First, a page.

David N. Myers, an accomplished and distinguished Jewish historian, has written a small book about a very big subject: “Jewish History: A Very Short Introduction” (Oxford). It’s the latest title in Oxford’s “Very Short Introduction” series, which now consists of more than 500 chapbooks that span the breadth of human knowledge from “Accounting” to “Zionism.”
I am very nearly heartbroken at my obligation to acknowledge that Myers, who is a contributor to the Journal, the Sady and Ludwig Kahn Professor of Jewish History at UCLA and the recently appointed president of the Center for Jewish History in New York City, is the same embattled figure who has come under an especially ugly attack by a few right-wing character assassins.
The criticism starts with the fact that Myers is affiliated with the New Israel Fund, a progressive Zionist organization that opposes the building of new settlements on the West Bank and does not rule out a boycott of some products manufactured there — a position shared by many Jews in Israel and around the world. His critics leap to the conclusion that Myers is therefore “unfit” to head the Center for Jewish History or any other Jewish organization. But as the Journal reported, some 500 of his fellow scholars came to his defense in a letter of support.
Happily, the scholarship that informs “Jewish History: A Very Short Introduction” is the best evidence of what his colleagues have written about. Indeed, it’s not less than breathtaking to behold how Myers has managed to capture the vast sweep of Jewish history without sacrificing its substance or its nuance, all the way from the ancient Israelites we encounter in the Bible to the modern Jewish communities in which we live now.
As one of the many examples of his intellectual deftness, Myers describes how the writings that come down to us from distant antiquity only gradually “gain[ed] coherence and the veil of sanctity that envelops the Bible as sacred scripture.” But, as a deeply well-informed Zionist, he reminds us that “[t]he bookishness of the Jews became a sore point for later Zionists,” who “aimed to replace what they saw as the excessively cerebral and passive diaspora Jews with a strong and brave ‘New Hebrew’ rooted in the soil of the homeland.” And when he writes that “the association of Jews and books has been virtually unbreakable,” the words take on a certain irony when we think of the conflicts that are raging between secular Jews and religious Jews in Israel today.
The same irony rings out from his description of medieval Spain under Muslim control. “Although Muslim rule was not uniformly favorable toward Jews, it was under the reign of Islam that Jewish culture reached some of its grandest attainments — in philosophy, science, and poetry, as well as in the more traditional Jewish pursuit of rabbinic commentary.”
Above all, Myers affirms that Judaism is a tapestry, not a monolith, and it is a fabric to which new threads are always being added. “Jewish identity, like Jewish history itself, has never been a static proposition; from their humble desert origins, Jews have continually reimagined and renamed themselves — and been renamed by others — in response to shifting historical circumstances.” Precisely because the Jewish people were dispersed so widely and for such a long time, Myers points out, we must speak of “an evolving series of Jewish cultures (plural) rather than a single unified culture,” which he describes as “a richly marbled admixture of local customs and shared global practices.”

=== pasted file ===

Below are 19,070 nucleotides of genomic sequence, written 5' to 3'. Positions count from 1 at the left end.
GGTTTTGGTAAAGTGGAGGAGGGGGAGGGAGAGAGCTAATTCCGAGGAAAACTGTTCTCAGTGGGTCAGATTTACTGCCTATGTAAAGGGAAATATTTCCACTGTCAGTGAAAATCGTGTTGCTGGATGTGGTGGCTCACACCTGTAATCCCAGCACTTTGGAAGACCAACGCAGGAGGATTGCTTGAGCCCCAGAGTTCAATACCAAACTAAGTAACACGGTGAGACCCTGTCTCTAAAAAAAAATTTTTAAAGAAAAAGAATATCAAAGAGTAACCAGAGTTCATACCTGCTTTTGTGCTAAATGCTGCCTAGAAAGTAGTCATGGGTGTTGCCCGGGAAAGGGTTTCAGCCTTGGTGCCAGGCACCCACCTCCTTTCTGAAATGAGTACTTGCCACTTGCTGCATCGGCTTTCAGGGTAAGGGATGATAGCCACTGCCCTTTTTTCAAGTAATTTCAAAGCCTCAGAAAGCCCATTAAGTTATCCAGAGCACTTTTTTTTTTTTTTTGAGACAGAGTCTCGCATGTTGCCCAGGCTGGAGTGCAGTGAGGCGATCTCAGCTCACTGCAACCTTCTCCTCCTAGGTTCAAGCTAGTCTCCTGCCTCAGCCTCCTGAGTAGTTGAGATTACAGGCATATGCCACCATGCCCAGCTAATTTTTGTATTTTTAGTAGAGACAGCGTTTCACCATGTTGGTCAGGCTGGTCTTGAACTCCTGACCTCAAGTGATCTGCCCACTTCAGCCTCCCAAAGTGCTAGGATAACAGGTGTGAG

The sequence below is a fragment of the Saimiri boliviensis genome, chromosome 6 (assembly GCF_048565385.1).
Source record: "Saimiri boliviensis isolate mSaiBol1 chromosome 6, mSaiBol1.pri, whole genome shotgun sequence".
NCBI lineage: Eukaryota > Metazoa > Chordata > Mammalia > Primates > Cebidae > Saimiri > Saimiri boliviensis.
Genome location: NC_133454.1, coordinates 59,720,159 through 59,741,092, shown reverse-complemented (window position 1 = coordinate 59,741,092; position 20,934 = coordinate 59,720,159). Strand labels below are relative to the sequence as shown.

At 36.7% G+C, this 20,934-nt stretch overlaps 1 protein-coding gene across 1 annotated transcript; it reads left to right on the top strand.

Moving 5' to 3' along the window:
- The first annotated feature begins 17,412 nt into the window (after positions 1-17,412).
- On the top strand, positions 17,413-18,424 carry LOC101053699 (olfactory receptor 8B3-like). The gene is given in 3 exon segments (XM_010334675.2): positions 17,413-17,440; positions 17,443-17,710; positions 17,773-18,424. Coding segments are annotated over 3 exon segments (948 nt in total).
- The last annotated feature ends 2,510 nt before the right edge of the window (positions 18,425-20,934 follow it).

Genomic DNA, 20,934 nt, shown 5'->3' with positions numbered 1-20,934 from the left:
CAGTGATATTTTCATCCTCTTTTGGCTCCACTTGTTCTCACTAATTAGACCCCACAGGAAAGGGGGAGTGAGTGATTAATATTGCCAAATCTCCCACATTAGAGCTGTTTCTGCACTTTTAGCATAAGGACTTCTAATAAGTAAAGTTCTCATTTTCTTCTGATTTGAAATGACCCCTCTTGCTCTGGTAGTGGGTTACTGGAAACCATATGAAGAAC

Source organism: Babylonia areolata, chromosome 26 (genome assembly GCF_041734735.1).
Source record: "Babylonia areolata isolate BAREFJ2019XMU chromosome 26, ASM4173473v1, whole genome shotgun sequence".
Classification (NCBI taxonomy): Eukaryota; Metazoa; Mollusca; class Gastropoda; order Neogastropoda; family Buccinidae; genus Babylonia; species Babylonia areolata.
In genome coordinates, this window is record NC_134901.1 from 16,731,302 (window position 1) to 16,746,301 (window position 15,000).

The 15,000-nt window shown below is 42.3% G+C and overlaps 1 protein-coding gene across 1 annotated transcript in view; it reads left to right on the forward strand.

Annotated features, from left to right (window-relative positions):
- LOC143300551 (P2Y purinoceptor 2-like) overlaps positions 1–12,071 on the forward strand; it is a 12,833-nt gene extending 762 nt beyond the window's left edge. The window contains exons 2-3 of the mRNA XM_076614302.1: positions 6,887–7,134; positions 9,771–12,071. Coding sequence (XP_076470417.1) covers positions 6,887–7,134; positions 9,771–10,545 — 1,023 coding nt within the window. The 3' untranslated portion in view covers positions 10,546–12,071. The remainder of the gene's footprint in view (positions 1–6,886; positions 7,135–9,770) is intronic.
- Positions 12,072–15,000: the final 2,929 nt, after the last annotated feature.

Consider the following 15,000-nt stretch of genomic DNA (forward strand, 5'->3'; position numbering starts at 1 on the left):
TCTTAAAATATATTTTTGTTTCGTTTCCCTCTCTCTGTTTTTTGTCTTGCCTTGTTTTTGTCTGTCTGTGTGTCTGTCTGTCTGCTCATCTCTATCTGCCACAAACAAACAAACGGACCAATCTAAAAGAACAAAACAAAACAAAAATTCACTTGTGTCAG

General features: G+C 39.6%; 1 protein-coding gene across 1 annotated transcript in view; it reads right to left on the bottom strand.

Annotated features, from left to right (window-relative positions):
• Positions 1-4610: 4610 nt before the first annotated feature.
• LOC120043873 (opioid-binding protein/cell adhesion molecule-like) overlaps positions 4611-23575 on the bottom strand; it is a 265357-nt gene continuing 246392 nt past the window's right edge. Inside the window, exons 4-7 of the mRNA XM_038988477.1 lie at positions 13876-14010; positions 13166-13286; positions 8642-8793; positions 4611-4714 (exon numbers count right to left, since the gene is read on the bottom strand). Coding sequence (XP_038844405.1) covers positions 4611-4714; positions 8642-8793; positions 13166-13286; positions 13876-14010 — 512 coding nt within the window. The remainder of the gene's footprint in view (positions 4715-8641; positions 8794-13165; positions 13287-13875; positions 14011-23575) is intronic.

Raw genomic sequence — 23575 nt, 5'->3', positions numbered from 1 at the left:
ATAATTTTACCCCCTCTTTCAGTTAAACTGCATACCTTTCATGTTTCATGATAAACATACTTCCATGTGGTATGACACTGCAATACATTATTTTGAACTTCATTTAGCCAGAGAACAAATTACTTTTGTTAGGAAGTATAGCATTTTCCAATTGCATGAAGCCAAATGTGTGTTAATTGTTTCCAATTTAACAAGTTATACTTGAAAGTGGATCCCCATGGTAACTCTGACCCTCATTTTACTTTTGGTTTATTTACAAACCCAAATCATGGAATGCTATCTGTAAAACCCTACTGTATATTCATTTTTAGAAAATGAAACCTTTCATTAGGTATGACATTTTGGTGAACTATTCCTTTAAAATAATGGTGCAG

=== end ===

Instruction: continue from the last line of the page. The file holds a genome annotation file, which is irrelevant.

Perhaps the highest compliment that can be bestowed on this little book is that it amounts to a short course on a subject so rich and strange that even a library full of books cannot exhaust its complexities. Virtually any line of text from “Jewish History” will provide enough ideas and information to sustain a passionate conversation, whether in a book club, a classroom or around a Shabbat dinner table.
Still, the sound and fury that has been recently directed toward Myers must come to the reader’s mind when we come upon certain passages that were written before he came into the crosshairs. “The task ahead is to understand the different, though connected, ways in which Jews have chosen to identify themselves,” he writes. “In so doing, we can see the continuity and change that add such animating tension to Jewish history.”
Alas, the “animating tension” has come to focus on Myers himself, if perhaps only briefly. His book is the best evidence that the abuse he has suffered from some right-wing critics is not only unmerited but downright tragic. In the pages of “Jewish History,” he shows himself to be moderate, measured, deeply knowledgeable and fairly glowing with Jewish values. All we can hope is that Myers, like the Jewish people themselves, will not only survive but, more than that, go from strength to strength.
JONATHAN KIRSCH, author and publishing attorney, is the book editor of the Jewish Journal.